My Depression Experience & Recovery  – Rania’s Story  | headspace

My Depression Experience & Recovery – Rania’s Story | headspace

(gentle piano music) – (Rania) I was just really outgoing, really friendly, always busy. I would talk to anyone. I never really worried about
anything much, other than… Are my friends gonna
think my shoes are cool or things like that? The way I thought about
everything began to change. The things that I worried
about were day-to-day things like homework or problems with my
friends or fights with my sister
or my parents anymore. I’d think about how lonely I was. It was definitely affecting
the way that I was living like I wouldn’t do assignments. I’d go through different phases of
either hating being around people or hating being by myself, not wanting to be like
alone with my thoughts. I just went between feeling
almost to physically in pain to feeling just numb, like almost
nothing, and I don’t know which one of
those two things was worse. I didn’t know I was depressed at
first. I didn’t know that that’s
what was happening to me. I thought that what I had in my head was actually a clear view of life. With my friends, I would
really put in an effort to keep the happy face on. I think that there would only have
been three or four people that I was at high school
with that would have known that I was depressed. I started fighting with my friends ’cause they were telling
me, “You’re not okay. “You need to go and get some help. “You need to go and talk to someone.” I didn’t want to because I didn’t think
that anyone could help. I didn’t think that I deserved help and I just didn’t see a way out of
it. I felt so bad about myself,
but I cared about my friends and I cared about my family, so for the sake of
those people, I guess that was the first thing that
motivated me to want things to change. The process of going to a doctor and going to speak to someone
who I never met before about what was going on
was really, really scary. To me, these professionals
were just terrifying and anonymous and I just didn’t understand what they could possibly do for me. I think it was my school counsellor recommended that I go to headspace and my first appointment with
headspace was with a youth worker,
not a psychologist and they were young and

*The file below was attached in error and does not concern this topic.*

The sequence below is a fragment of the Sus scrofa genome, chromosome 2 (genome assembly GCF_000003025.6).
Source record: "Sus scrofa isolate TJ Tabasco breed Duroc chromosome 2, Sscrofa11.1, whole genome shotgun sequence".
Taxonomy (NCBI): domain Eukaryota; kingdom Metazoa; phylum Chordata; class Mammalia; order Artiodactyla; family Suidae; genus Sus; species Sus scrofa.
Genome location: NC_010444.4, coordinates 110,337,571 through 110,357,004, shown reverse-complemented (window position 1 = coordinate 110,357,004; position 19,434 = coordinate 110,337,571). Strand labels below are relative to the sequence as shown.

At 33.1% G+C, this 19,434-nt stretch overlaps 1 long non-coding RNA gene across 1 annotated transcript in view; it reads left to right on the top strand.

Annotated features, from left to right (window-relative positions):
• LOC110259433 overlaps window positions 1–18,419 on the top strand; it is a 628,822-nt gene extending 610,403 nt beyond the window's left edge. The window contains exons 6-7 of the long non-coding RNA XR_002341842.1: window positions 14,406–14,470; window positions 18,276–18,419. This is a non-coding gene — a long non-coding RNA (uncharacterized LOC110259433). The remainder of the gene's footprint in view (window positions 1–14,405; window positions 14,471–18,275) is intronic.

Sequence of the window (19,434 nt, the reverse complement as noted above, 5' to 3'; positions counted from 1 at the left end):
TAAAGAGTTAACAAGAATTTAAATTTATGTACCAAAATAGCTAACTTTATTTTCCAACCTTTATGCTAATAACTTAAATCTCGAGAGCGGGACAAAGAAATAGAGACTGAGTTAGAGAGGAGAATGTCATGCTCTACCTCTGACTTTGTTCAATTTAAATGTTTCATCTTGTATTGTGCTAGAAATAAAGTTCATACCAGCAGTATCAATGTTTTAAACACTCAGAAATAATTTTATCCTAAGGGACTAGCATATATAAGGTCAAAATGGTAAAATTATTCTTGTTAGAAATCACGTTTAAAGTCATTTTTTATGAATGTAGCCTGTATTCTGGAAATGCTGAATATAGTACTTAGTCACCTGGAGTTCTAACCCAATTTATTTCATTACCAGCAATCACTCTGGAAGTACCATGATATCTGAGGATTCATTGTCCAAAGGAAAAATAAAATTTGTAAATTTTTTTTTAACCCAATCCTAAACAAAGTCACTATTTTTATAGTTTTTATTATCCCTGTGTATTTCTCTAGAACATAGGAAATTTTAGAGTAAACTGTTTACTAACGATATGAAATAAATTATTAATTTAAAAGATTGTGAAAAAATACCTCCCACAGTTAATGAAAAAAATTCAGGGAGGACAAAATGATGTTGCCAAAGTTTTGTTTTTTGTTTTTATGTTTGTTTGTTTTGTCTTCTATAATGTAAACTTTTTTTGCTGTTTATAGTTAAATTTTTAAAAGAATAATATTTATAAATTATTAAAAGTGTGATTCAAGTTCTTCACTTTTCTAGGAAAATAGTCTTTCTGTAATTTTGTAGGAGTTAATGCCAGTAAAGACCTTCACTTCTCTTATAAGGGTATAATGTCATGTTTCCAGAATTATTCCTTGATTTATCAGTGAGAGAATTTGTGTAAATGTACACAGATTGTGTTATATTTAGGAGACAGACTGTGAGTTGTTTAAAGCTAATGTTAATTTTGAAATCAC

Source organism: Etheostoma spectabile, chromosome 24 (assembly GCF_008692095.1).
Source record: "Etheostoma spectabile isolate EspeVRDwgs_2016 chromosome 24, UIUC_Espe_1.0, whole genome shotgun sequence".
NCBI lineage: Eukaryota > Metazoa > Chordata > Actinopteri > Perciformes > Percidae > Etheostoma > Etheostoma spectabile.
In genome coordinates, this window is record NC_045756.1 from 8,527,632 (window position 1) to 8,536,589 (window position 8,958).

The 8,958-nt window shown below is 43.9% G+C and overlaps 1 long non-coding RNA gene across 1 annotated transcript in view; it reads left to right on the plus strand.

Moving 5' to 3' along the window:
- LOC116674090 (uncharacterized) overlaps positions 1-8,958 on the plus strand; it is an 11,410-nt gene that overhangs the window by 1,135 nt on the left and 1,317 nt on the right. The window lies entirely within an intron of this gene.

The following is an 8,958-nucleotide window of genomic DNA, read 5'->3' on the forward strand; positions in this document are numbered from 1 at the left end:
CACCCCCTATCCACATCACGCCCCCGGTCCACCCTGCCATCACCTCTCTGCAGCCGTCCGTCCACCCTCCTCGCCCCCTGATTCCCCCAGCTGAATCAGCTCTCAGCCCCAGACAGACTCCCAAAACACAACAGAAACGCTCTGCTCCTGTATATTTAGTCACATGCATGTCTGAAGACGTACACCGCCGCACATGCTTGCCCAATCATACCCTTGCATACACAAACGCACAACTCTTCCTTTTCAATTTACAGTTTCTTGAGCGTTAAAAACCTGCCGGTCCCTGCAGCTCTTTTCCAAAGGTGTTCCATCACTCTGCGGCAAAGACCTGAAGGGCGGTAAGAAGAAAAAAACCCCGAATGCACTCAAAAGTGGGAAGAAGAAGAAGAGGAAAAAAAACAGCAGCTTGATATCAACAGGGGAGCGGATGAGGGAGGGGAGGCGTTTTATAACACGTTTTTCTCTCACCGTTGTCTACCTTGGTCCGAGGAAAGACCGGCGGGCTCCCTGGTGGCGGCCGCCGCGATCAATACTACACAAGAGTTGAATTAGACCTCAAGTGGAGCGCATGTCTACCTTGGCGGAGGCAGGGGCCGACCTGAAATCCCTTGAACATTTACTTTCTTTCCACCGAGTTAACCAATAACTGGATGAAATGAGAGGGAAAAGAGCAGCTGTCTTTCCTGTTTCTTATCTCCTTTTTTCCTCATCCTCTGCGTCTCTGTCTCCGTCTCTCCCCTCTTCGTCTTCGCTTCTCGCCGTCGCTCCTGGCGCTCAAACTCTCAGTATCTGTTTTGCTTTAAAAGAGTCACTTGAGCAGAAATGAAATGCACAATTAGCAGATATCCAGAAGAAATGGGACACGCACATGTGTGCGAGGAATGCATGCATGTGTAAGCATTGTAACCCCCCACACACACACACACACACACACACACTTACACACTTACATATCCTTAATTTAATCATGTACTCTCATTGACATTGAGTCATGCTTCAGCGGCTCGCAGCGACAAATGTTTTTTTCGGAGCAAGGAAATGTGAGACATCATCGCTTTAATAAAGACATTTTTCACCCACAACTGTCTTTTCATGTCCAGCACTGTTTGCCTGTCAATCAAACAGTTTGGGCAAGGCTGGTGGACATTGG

they just chatted to me and I felt listened to and to me that really helped. It’s actually a really comfortable
place. They don’t write off your problems as just teenage angst or moodiness. You just get the impression that nothing is too big or too small. It’s just a much less
intimidating environment than I’d imagined. I think the most valuable thing that
I got from going to headspace
was learning strategies and learning techniques
to be able to help myself. To recognise when I wasn’t coping and how to deal with that. Even if the depression comes back I know that I can get through it,
because I’ve already done it before. I know that there’s
people who can help me. I know that I can help
myself. I have that strength. Everyone’s unhappy sometimes.
That’s not unhealthy. What is unhealthy is when you
can’t admit to being unhappy and when you can’t turn to someone. Headspace helped me learn
how to turn to someone. Learning how to talk about
what I was going through just changed everything for the
better in terms of my
relationships with my family and my friends. Talk to someone. Go to headspace. Go to eHeadspace and chat to
someone online or on the phone. Go to your mum and tell
her that your feeling bad. Go to your teacher, if you
have a teacher that you like. Go to anyone and talk to someone. Keep on trying, because there
is someone who can help you.

One thought on “My Depression Experience & Recovery – Rania’s Story | headspace”

  1. One thing I really loved about this story was the acknowledgement for a lot of people to not want to do anything about their situation; because of not caring, the situation being too hard or even just not knowing where to turn. A really good job with this one guys 🙂 I look forward to seeing more.

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